I love magazines. I'll never stop reading them. But it took a few years of working in the advertising industry to realize that they don't always speak the truth. They sell products and lifestyles—and they alter photos to do it. So whenever I catch myself comparing my thighs to those of the girl on whatever page of whatever magazine I might be reading, I have to remind myself that I am me. That I am happy and healthy, and I am not "Photoshopped" to sell something. Therefore, I am real.
But not everyone can draw that conclusion. In fact, a lot people still look at magazines and make comparisons. That's the society we live in. Compare, compare and compare some more.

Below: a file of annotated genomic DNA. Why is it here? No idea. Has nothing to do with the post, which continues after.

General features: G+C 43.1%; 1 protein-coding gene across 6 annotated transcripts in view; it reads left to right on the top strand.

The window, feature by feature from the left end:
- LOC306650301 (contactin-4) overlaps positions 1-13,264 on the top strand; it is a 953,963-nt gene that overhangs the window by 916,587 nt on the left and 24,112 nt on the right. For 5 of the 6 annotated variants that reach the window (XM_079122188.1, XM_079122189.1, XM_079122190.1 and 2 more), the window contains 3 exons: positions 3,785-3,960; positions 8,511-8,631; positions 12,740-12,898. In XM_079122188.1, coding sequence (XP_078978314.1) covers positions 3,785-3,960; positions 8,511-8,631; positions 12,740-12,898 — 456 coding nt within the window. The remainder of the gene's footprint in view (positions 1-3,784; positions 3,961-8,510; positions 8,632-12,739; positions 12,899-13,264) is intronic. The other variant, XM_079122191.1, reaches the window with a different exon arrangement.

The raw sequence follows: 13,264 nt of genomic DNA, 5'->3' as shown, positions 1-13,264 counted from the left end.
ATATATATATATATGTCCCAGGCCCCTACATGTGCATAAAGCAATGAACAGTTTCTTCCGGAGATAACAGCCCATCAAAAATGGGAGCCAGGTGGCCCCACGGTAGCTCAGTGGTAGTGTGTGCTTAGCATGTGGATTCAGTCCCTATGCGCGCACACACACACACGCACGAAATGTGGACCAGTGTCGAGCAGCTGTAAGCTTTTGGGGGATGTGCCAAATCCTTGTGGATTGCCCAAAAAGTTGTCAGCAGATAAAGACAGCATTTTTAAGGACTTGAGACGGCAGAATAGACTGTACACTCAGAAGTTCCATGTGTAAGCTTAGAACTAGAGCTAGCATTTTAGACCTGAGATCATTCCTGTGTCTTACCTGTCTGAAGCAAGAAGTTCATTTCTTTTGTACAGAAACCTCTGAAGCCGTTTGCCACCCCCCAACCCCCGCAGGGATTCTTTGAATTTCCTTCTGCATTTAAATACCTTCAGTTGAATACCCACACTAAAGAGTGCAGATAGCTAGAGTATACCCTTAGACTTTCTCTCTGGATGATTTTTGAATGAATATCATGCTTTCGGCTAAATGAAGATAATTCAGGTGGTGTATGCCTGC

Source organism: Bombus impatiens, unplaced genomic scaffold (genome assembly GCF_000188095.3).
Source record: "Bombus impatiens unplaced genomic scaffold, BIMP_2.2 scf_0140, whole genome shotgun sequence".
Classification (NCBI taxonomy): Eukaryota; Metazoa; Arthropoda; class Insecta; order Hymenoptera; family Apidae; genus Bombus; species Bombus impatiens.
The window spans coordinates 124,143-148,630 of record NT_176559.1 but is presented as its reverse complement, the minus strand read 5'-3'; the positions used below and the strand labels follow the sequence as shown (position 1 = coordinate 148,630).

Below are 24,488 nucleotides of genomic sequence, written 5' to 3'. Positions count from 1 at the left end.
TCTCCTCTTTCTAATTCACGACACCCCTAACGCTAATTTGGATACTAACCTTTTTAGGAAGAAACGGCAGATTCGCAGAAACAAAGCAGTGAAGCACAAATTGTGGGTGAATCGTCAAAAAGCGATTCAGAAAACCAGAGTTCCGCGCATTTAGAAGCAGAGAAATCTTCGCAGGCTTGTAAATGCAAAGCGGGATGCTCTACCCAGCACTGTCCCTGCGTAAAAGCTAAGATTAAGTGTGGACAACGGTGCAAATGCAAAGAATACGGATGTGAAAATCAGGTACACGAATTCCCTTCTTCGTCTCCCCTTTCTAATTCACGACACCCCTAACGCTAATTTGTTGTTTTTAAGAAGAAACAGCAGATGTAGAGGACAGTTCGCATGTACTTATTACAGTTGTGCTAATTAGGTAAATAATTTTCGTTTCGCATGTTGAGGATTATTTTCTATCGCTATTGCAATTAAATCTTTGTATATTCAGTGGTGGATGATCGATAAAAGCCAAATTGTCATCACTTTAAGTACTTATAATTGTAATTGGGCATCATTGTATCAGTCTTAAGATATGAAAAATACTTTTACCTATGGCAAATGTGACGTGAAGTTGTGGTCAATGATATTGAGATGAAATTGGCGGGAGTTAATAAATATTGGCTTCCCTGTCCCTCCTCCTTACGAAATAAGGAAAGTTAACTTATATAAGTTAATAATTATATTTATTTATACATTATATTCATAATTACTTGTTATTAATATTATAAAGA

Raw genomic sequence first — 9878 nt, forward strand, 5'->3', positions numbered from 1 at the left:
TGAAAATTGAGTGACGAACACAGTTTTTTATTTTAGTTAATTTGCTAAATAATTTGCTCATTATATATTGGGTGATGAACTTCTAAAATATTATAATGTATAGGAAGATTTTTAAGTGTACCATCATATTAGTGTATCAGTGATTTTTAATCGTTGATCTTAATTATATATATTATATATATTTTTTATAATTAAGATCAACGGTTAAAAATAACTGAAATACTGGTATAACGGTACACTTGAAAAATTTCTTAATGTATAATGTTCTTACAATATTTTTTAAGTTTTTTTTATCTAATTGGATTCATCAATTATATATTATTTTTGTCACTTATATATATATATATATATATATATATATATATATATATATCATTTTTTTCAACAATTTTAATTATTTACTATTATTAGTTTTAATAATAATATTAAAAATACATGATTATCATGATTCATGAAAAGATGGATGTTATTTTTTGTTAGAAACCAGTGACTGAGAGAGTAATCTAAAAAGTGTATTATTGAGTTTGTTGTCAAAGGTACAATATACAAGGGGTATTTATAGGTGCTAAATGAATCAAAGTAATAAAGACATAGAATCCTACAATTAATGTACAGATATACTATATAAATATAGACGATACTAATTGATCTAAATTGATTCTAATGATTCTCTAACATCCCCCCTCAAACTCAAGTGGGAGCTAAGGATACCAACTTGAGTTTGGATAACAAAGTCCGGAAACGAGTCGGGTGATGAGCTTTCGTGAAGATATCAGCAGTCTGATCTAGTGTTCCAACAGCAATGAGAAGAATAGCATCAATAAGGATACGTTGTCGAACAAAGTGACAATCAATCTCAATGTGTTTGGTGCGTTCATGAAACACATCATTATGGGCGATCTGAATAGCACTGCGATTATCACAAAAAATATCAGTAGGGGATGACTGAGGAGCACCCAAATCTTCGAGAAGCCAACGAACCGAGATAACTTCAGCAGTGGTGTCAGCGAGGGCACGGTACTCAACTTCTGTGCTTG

Now, I don't read Allure very often, but this magazine is in the headlines right now for printing Zoe Saldana's weight on the June 2013 cover.
defended the magazine, saying that the magazine was trying to describe "that for a lightweight person I seem to be really strong minded." And the writer in me agrees with her. I think that's exactly what the magazine was trying to convey. Small, but tough.
Not a bad image.
But in this day and age, when so many of us have such an unhealthy relationship with the numbers on the scale, should the magazine be printing something like that? On the cover, no less, for all to see?